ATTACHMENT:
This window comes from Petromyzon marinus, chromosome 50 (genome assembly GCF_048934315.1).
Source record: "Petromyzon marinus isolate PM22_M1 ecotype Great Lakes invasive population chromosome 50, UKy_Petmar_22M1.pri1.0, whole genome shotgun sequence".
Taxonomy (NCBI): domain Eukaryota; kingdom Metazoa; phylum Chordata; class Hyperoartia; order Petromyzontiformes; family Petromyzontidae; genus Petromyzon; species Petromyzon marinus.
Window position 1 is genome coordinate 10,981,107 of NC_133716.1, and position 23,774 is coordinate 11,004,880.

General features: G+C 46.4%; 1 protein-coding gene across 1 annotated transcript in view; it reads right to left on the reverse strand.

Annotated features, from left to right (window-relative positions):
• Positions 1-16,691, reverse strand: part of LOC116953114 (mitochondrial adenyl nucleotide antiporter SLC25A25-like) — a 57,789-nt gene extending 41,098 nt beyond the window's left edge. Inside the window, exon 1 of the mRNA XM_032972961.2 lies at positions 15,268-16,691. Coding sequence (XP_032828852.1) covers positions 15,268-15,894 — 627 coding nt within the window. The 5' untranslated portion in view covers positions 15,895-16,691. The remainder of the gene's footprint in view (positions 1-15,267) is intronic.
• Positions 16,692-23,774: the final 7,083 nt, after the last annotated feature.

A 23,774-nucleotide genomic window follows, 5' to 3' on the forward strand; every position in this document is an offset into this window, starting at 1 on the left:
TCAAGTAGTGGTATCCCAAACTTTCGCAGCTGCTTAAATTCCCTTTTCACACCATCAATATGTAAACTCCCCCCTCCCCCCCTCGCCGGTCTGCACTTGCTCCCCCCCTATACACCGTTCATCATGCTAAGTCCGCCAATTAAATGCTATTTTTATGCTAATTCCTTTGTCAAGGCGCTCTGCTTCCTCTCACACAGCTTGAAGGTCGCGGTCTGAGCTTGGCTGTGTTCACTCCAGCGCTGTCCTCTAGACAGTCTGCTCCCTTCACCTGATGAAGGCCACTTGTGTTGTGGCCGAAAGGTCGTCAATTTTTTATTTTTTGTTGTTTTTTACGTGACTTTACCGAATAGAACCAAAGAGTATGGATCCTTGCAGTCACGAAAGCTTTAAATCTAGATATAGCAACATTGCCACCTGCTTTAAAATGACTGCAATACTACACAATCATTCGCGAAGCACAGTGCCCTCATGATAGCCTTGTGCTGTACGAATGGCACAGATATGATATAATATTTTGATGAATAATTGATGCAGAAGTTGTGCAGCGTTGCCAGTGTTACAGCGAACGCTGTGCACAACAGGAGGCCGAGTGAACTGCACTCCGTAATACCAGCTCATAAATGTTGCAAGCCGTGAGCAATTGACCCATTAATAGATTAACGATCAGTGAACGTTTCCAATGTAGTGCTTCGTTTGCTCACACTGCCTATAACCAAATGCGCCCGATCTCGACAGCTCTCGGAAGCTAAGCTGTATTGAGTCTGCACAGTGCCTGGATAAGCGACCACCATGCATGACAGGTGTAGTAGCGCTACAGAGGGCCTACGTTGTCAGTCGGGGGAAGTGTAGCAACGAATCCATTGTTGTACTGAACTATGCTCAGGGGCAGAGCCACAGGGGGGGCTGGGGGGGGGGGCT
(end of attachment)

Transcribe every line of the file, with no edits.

This window comes from Petromyzon marinus, chromosome 50 (genome assembly GCF_048934315.1).
Source record: "Petromyzon marinus isolate PM22_M1 ecotype Great Lakes invasive population chromosome 50, UKy_Petmar_22M1.pri1.0, whole genome shotgun sequence".
Taxonomy (NCBI): domain Eukaryota; kingdom Metazoa; phylum Chordata; class Hyperoartia; order Petromyzontiformes; family Petromyzontidae; genus Petromyzon; species Petromyzon marinus.
Window position 1 is genome coordinate 10,981,107 of NC_133716.1, and position 23,774 is coordinate 11,004,880.

General features: G+C 46.4%; 1 protein-coding gene across 1 annotated transcript in view; it reads right to left on the reverse strand.

Annotated features, from left to right (window-relative positions):
• Positions 1-16,691, reverse strand: part of LOC116953114 (mitochondrial adenyl nucleotide antiporter SLC25A25-like) — a 57,789-nt gene extending 41,098 nt beyond the window's left edge. Inside the window, exon 1 of the mRNA XM_032972961.2 lies at positions 15,268-16,691. Coding sequence (XP_032828852.1) covers positions 15,268-15,894 — 627 coding nt within the window. The 5' untranslated portion in view covers positions 15,895-16,691. The remainder of the gene's footprint in view (positions 1-15,267) is intronic.
• Positions 16,692-23,774: the final 7,083 nt, after the last annotated feature.

A 23,774-nucleotide genomic window follows, 5' to 3' on the forward strand; every position in this document is an offset into this window, starting at 1 on the left:
TCAAGTAGTGGTATCCCAAACTTTCGCAGCTGCTTAAATTCCCTTTTCACACCATCAATATGTAAACTCCCCCCTCCCCCCCTCGCCGGTCTGCACTTGCTCCCCCCCTATACACCGTTCATCATGCTAAGTCCGCCAATTAAATGCTATTTTTATGCTAATTCCTTTGTCAAGGCGCTCTGCTTCCTCTCACACAGCTTGAAGGTCGCGGTCTGAGCTTGGCTGTGTTCACTCCAGCGCTGTCCTCTAGACAGTCTGCTCCCTTCACCTGATGAAGGCCACTTGTGTTGTGGCCGAAAGGTCGTCAATTTTTTATTTTTTGTTGTTTTTTACGTGACTTTACCGAATAGAACCAAAGAGTATGGATCCTTGCAGTCACGAAAGCTTTAAATCTAGATATAGCAACATTGCCACCTGCTTTAAAATGACTGCAATACTACACAATCATTCGCGAAGCACAGTGCCCTCATGATAGCCTTGTGCTGTACGAATGGCACAGATATGATATAATATTTTGATGAATAATTGATGCAGAAGTTGTGCAGCGTTGCCAGTGTTACAGCGAACGCTGTGCACAACAGGAGGCCGAGTGAACTGCACTCCGTAATACCAGCTCATAAATGTTGCAAGCCGTGAGCAATTGACCCATTAATAGATTAACGATCAGTGAACGTTTCCAATGTAGTGCTTCGTTTGCTCACACTGCCTATAACCAAATGCGCCCGATCTCGACAGCTCTCGGAAGCTAAGCTGTATTGAGTCTGCACAGTGCCTGGATAAGCGACCACCATGCATGACAGGTGTAGTAGCGCTACAGAGGGCCTACGTTGTCAGTCGGGGGAAGTGTAGCAACGAATCCATTGTTGTACTGAACTATGCTCAGGGGCAGAGCCACAGGGGGGGCTGGGGGGGGGGGCT